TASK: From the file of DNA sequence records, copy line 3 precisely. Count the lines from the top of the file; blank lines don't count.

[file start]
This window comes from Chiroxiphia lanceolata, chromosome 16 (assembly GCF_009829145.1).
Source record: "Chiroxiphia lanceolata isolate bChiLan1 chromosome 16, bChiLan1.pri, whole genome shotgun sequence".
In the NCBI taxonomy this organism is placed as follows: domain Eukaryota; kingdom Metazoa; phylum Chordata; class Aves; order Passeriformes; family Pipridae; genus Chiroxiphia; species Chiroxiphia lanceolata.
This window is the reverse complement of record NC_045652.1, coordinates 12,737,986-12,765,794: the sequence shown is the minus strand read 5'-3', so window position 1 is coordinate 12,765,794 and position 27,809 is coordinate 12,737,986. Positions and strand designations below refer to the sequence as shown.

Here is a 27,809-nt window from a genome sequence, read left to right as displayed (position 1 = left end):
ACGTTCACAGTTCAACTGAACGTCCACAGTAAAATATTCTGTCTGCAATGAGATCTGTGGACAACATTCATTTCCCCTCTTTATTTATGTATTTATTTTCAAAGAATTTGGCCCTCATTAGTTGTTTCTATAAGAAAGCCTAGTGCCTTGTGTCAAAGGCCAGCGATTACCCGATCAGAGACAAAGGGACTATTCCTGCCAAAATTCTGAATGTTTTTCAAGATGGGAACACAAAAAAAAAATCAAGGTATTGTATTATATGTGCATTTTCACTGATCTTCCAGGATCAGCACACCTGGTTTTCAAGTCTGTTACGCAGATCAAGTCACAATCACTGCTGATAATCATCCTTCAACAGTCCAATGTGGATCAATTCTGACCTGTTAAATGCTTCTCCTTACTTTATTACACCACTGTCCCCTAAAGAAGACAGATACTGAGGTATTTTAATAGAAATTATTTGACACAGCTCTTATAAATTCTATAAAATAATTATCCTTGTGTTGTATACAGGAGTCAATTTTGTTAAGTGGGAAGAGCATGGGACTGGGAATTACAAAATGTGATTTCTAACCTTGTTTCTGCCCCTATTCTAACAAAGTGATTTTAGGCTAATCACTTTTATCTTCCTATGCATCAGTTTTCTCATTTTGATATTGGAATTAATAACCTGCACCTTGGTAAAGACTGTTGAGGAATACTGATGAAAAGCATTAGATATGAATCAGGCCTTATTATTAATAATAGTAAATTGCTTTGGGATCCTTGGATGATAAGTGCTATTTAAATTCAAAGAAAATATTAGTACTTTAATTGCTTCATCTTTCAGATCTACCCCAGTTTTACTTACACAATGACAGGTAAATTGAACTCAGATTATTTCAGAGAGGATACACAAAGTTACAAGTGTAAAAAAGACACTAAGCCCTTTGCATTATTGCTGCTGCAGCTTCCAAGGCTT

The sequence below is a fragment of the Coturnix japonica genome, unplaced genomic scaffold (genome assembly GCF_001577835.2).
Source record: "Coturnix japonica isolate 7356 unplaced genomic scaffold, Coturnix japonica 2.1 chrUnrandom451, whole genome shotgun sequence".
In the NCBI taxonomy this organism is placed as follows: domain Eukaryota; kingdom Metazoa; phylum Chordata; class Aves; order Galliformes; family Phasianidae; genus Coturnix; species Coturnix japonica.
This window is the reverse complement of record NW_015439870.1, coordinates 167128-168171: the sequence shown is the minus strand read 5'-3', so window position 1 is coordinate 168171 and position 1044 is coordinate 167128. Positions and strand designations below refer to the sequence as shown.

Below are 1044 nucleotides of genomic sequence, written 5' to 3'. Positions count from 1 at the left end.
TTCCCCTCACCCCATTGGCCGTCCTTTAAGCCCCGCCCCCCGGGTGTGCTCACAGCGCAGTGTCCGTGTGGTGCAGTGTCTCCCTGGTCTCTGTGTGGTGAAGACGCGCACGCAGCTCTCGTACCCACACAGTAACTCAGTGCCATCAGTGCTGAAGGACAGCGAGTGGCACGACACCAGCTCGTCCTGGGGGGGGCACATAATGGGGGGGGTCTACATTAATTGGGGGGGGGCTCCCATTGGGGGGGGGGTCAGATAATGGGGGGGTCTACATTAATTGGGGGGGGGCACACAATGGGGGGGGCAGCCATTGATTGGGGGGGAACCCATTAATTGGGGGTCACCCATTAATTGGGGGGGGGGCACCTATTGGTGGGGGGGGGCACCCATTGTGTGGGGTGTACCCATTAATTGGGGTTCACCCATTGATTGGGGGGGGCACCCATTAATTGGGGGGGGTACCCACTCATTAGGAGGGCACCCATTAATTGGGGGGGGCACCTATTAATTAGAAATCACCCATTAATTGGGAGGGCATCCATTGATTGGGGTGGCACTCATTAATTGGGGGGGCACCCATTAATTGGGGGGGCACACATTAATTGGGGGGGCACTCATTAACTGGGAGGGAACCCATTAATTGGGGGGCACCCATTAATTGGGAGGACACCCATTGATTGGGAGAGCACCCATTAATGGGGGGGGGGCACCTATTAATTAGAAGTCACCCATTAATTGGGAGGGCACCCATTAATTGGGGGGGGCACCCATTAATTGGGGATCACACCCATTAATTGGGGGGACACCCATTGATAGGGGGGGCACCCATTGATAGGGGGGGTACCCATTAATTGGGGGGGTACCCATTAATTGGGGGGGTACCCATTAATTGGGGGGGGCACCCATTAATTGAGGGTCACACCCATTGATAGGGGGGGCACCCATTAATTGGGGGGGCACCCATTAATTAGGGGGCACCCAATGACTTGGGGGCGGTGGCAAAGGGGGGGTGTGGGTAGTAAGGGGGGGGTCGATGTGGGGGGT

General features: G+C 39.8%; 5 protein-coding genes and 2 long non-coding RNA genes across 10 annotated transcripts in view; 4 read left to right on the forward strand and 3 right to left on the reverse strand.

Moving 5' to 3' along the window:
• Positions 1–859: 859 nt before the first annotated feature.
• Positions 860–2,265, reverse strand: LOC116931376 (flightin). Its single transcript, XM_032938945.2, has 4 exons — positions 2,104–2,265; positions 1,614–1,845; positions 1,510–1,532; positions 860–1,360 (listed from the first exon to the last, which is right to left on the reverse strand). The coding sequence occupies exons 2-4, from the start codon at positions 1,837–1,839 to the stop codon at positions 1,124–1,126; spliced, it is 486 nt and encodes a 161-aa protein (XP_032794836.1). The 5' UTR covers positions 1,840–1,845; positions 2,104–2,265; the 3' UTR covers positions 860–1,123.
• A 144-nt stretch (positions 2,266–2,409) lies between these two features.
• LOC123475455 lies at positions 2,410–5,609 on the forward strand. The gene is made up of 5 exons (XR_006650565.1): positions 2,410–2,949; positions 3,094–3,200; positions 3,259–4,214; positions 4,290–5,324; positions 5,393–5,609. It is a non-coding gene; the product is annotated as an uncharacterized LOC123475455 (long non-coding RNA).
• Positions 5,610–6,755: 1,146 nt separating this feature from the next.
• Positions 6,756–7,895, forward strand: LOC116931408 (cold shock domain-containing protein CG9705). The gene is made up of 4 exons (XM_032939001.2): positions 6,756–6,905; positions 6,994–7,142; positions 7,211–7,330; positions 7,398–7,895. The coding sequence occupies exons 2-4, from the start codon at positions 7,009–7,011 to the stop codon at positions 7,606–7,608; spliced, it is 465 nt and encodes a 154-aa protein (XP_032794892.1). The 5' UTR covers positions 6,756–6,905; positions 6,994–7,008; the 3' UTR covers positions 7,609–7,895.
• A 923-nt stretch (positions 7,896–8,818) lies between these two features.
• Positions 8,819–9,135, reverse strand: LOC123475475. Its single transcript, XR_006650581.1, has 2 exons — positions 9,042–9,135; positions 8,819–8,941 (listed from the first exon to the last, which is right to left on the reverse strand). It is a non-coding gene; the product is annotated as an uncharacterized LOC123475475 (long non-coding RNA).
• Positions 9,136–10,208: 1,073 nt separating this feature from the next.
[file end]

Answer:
In the NCBI taxonomy this organism is placed as follows: domain Eukaryota; kingdom Metazoa; phylum Chordata; class Aves; order Passeriformes; family Pipridae; genus Chiroxiphia; species Chiroxiphia lanceolata.